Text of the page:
CBT’s beautiful on stage dancer, Stephanie Bussell has again won the fans’ hearts. Following is Post and Courier’s art critic, Dottie Ashley’s review of yesterday’s Brown Bag and Ballet opening show.
Stephanie pirouetted through the Kirov Academy of Ballet, the Boston Ballet School, the Bolshoi Academy at Vail, and performed around the world. In the daytime, She can be found in my rehearsals of the company . On occasional evenings, she has moonlighted as dance part of Cabaret Kiki, working alongside such dangerous strangers as the multi-talented Bivins brothers (Jump, Little Children) and chanteuse Cary Ann Hearst. ( And yes – Stephanie is a beautiful person as well both on stage and off–actually every single one of the dancers are beautiful ) Upcoming in this blog is a feature article about her written by Molly Hulett.
Ballet and Lyle Lovett work
By Dottie Ashley
Post and Courier Reviewer
Sunday, May 25, 2008
“Ballet Lover” was on the North Carolina license plate of a car parked in front the Charleston Ballet Theatre’s studio on King Street during CBT’s Brown Bag and Ballet performance at noon Saturday.
Obviously balletomanes were in attendance, as at intermission audience members were discussing when they had last seen this trio of dances. The favorite seemed to be “Nine Lives,” which premiered at the Boston Ballet in 2004 featuring Daniel Pelzig’s splashy choreography that never grows stale.
Joining a cadre of male dancers, strutting their stuff in cowboy outfits, are four women in dressed in satin trimmed in glitter, wearing opera hose and black pointe shoes. The work was proof that classic ballet can be effectively used with any music, even Lyle Lovett’s country-western tunes.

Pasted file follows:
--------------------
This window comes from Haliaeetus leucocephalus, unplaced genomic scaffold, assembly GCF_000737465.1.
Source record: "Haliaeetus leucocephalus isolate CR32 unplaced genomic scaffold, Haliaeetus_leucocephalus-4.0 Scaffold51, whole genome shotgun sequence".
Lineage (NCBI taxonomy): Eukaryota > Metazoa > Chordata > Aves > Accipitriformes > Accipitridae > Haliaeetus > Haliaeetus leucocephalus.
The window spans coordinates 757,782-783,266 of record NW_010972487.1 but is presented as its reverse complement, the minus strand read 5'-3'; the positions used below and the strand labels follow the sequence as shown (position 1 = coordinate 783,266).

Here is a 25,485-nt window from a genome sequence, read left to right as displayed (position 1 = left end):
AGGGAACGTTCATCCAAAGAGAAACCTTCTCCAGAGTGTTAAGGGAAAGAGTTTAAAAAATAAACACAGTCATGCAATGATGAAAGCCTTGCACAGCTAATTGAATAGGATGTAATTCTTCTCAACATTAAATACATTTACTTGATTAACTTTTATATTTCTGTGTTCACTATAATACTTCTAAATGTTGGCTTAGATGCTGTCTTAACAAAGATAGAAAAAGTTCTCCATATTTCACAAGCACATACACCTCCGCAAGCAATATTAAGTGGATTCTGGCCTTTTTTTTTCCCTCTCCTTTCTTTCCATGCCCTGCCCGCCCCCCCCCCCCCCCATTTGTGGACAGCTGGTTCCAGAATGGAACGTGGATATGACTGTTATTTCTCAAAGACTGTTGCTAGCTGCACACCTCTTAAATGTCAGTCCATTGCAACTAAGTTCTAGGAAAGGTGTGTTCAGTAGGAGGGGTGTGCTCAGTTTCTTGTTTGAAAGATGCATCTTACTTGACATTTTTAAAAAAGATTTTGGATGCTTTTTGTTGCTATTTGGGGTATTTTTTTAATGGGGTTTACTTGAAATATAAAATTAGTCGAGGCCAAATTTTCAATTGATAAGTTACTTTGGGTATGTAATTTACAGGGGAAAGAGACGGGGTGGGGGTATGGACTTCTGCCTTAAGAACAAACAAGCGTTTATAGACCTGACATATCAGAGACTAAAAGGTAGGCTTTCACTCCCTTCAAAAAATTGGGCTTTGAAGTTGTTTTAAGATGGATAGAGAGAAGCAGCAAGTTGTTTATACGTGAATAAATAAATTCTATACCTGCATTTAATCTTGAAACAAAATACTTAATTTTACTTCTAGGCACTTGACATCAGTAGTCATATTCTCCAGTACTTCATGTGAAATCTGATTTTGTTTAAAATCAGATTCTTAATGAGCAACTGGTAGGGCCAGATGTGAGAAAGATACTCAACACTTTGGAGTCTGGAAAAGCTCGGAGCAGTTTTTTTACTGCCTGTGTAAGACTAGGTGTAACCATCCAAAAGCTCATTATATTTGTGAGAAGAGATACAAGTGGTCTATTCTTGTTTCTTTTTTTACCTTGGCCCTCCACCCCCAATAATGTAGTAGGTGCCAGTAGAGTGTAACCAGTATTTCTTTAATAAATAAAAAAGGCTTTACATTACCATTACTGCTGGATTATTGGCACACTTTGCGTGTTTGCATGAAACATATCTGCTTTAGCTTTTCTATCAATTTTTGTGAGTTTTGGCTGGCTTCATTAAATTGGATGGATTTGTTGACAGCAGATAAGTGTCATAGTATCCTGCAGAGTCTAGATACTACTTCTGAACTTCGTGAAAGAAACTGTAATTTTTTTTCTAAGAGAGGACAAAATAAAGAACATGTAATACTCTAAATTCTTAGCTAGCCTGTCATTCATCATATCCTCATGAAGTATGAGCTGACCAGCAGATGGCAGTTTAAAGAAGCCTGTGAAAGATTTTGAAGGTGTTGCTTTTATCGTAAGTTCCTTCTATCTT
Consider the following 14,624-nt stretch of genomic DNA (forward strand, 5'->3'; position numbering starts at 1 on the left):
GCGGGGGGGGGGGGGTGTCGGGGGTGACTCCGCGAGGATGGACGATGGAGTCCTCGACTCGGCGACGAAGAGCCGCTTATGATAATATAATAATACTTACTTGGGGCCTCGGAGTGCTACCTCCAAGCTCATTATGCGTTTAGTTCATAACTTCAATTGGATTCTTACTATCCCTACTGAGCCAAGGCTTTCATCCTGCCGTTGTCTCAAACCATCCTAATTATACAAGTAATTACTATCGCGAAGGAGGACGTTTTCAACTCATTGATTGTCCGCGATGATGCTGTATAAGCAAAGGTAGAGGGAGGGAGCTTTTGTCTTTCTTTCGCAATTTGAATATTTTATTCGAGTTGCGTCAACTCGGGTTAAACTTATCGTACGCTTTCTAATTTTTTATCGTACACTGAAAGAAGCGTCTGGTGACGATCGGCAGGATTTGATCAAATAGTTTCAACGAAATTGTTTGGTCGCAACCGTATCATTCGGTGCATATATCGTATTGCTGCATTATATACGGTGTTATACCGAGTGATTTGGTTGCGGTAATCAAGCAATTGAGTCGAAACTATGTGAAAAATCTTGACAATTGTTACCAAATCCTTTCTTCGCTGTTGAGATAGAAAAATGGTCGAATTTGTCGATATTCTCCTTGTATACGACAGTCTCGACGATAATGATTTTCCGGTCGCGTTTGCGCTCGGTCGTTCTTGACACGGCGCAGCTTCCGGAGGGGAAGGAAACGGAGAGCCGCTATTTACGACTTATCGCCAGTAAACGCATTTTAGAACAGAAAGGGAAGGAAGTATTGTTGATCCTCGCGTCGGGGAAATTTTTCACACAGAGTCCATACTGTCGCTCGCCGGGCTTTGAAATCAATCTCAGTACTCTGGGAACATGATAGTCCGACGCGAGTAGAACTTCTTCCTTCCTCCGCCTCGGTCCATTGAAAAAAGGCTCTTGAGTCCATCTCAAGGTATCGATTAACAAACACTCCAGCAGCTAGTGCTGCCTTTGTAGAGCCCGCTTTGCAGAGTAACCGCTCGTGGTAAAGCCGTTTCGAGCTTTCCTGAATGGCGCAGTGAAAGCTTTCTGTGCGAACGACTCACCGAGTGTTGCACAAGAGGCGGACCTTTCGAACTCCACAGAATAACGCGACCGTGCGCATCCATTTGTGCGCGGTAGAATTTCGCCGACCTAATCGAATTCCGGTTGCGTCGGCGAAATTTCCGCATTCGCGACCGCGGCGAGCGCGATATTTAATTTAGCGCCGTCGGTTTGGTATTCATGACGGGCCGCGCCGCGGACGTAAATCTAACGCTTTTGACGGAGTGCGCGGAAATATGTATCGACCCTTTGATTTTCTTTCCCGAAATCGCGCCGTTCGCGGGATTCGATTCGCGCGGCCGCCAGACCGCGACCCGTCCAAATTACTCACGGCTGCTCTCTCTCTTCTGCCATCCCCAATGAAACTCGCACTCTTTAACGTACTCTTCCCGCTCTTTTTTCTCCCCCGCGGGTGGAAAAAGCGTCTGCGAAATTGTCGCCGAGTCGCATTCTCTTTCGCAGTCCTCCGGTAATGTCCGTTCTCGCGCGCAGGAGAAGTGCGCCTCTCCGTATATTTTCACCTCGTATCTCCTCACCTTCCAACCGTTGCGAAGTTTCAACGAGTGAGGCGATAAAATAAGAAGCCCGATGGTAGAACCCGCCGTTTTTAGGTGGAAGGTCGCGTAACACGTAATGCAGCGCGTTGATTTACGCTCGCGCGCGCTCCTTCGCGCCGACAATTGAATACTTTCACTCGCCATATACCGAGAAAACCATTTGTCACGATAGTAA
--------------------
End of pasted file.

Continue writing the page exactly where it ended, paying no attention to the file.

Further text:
Simmering with sexuality, from her opening shoulder shrug to her final leap, was Stephanie Bussell in “All My Love Is Gone.” Her partner Alexander Collen displayed his terrific strength as he caught Bussell in her leaps into his arms. It’s not easy dancing with a bombshell.
In the comic “She’s No Lady, She’s My Wife,” Melody Staples was striking with her powerful kicks and partnered well with the on-target Steven Hammell. Spinning on one foot and playing air guitar was Jonathan Tabbert in his solo “She’ Hot to Go,” while the pixieish Muller played against type as an abused wife in “Black and Blue,” with versatile Trey Mauldwin as her down-and-out lover. Jennifer Balcerzak Muller showed her versatility in “Dracula” as the prim Lucy, who is fascinated by the forbidding vampire, compellingly danced by Roy Wei Meng Gan, whose splits were flawless.
The ensemble showed great flair in Ravel’s “Bolero,” starring Stephen Gabriel and Melissa Weber in this mesmerizing work.
Charles Leocha of Travel Lady Magazine offered his comments about our the audience favorite ‘Bolero”.
Who would expect world-class ballet in an unimposing building resembling an old Woolworth’s? The Charleston Ballet Theater only seats about 180 people in a simple, low-ceiling space with stark black staging, but their “Bolero” transformed the place. As the familiar music intensified, more dancers appeared in pairs. Eventually ten ballerinas, in bright red, and six male dancers, wearing black and white, were spinning together across the dance floor which then seemed to compare with Moscow’s Bolshoi or Naples’ San Carlo.
Brown Bag and Ballet performances run through June 7.
This program repeats on June 5. Today’s show features Who Cares?